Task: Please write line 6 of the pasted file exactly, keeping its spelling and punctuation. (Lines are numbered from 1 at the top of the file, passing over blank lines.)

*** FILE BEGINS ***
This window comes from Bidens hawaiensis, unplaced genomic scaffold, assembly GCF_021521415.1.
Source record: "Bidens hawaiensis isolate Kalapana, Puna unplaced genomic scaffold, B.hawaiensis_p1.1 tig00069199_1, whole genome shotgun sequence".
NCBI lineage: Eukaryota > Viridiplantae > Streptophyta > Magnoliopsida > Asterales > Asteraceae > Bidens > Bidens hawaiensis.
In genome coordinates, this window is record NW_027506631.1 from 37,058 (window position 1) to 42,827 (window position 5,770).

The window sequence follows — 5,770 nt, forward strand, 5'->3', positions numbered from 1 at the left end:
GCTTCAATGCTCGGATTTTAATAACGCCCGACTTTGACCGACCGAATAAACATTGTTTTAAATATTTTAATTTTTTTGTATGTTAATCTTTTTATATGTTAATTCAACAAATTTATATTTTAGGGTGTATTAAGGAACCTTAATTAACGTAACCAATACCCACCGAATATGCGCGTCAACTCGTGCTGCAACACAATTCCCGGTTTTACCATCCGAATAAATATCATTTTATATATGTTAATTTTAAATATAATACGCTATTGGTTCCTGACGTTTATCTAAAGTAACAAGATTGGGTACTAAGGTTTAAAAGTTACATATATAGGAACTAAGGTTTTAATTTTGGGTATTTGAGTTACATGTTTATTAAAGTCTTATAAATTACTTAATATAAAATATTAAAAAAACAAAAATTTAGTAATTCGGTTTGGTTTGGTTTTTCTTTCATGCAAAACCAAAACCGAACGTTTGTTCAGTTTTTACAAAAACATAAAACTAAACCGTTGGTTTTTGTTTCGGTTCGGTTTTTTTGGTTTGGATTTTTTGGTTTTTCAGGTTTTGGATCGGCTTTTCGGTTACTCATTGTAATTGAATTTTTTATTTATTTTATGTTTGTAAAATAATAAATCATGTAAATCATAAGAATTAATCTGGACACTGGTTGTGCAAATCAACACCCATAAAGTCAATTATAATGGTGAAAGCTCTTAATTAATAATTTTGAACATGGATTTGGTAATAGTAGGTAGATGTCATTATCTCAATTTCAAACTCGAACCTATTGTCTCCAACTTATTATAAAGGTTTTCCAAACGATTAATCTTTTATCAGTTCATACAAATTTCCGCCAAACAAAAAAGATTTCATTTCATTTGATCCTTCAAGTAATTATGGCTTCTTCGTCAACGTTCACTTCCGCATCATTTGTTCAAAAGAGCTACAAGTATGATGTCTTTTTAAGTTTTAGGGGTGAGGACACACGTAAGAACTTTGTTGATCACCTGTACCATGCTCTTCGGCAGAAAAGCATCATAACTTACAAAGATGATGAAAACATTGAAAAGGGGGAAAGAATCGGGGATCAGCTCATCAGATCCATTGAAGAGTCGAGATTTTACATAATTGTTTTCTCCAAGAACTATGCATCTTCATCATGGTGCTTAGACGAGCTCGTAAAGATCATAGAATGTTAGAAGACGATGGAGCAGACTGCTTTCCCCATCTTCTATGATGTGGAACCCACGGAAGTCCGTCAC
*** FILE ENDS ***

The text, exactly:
GCTTCAATGCTCGGATTTTAATAACGCCCGACTTTGACCGACCGAATAAACATTGTTTTAAATATTTTAATTTTTTTGTATGTTAATCTTTTTATATGTTAATTCAACAAATTTATATTTTAGGGTGTATTAAGGAACCTTAATTAACGTAACCAATACCCACCGAATATGCGCGTCAACTCGTGCTGCAACACAATTCCCGGTTTTACCATCCGAATAAATATCATTTTATATATGTTAATTTTAAATATAATACGCTATTGGTTCCTGACGTTTATCTAAAGTAACAAGATTGGGTACTAAGGTTTAAAAGTTACATATATAGGAACTAAGGTTTTAATTTTGGGTATTTGAGTTACATGTTTATTAAAGTCTTATAAATTACTTAATATAAAATATTAAAAAAACAAAAATTTAGTAATTCGGTTTGGTTTGGTTTTTCTTTCATGCAAAACCAAAACCGAACGTTTGTTCAGTTTTTACAAAAACATAAAACTAAACCGTTGGTTTTTGTTTCGGTTCGGTTTTTTTGGTTTGGATTTTTTGGTTTTTCAGGTTTTGGATCGGCTTTTCGGTTACTCATTGTAATTGAATTTTTTATTTATTTTATGTTTGTAAAATAATAAATCATGTAAATCATAAGAATTAATCTGGACACTGGTTGTGCAAATCAACACCCATAAAGTCAATTATAATGGTGAAAGCTCTTAATTAATAATTTTGAACATGGATTTGGTAATAGTAGGTAGATGTCATTATCTCAATTTCAAACTCGAACCTATTGTCTCCAACTTATTATAAAGGTTTTCCAAACGATTAATCTTTTATCAGTTCATACAAATTTCCGCCAAACAAAAAAGATTTCATTTCATTTGATCCTTCAAGTAATTATGGCTTCTTCGTCAACGTTCACTTCCGCATCATTTGTTCAAAAGAGCTACAAGTATGATGTCTTTTTAAGTTTTAGGGGTGAGGACACACGTAAGAACTTTGTTGATCACCTGTACCATGCTCTTCGGCAGAAAAGCATCATAACTTACAAAGATGATGAAAACATTGAAAAGGGGGAAAGAATCGGGGATCAGCTCATCAGATCCATTGAAGAGTCGAGATTTTACATAATTGTTTTCTCCAAGAACTATGCATCTTCATCATGGTGCTTAGACGAGCTCGTAAAGATCATAGAATGTTAGAAGACGATGGAGCAGACTGCTTTCCCCATCTTCTATGATGTGGAACCCACGGAAGTCCGTCAC